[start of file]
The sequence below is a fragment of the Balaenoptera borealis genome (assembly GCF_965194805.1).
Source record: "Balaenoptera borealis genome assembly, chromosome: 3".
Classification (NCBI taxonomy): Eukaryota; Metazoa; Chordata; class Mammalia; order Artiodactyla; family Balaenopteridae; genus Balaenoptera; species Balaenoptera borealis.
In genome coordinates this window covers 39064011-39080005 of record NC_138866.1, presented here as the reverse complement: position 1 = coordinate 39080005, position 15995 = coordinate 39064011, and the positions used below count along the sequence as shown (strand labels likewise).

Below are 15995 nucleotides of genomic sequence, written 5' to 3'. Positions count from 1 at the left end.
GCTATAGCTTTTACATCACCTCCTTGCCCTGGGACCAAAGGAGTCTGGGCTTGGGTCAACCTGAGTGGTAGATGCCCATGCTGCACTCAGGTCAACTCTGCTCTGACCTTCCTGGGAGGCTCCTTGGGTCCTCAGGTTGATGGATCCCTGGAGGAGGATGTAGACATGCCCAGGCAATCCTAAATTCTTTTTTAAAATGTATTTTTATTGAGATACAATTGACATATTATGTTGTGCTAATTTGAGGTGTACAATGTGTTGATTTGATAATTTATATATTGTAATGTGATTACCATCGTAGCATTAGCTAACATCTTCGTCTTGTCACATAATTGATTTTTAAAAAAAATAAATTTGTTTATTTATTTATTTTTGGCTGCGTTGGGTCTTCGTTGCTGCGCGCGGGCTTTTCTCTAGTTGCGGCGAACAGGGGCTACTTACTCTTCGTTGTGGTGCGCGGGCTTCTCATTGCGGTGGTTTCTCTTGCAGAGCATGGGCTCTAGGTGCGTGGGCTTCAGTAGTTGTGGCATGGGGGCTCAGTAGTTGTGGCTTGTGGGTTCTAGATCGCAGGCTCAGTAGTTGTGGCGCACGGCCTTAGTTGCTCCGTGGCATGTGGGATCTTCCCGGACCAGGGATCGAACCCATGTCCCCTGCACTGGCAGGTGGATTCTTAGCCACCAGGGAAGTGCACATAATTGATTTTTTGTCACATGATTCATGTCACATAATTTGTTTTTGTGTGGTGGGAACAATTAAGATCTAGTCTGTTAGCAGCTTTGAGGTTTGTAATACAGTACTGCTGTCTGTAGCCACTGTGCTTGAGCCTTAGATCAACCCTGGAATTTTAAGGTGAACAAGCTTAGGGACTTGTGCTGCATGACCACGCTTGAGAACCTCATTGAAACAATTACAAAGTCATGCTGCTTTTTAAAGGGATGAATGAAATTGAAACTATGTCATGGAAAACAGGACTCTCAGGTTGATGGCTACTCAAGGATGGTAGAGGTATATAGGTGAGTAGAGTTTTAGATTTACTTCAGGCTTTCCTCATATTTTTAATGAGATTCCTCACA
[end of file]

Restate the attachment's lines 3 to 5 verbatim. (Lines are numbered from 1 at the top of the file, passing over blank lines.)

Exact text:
Classification (NCBI taxonomy): Eukaryota; Metazoa; Chordata; class Mammalia; order Artiodactyla; family Balaenopteridae; genus Balaenoptera; species Balaenoptera borealis.
In genome coordinates this window covers 39064011-39080005 of record NC_138866.1, presented here as the reverse complement: position 1 = coordinate 39080005, position 15995 = coordinate 39064011, and the positions used below count along the sequence as shown (strand labels likewise).

Below are 15995 nucleotides of genomic sequence, written 5' to 3'. Positions count from 1 at the left end.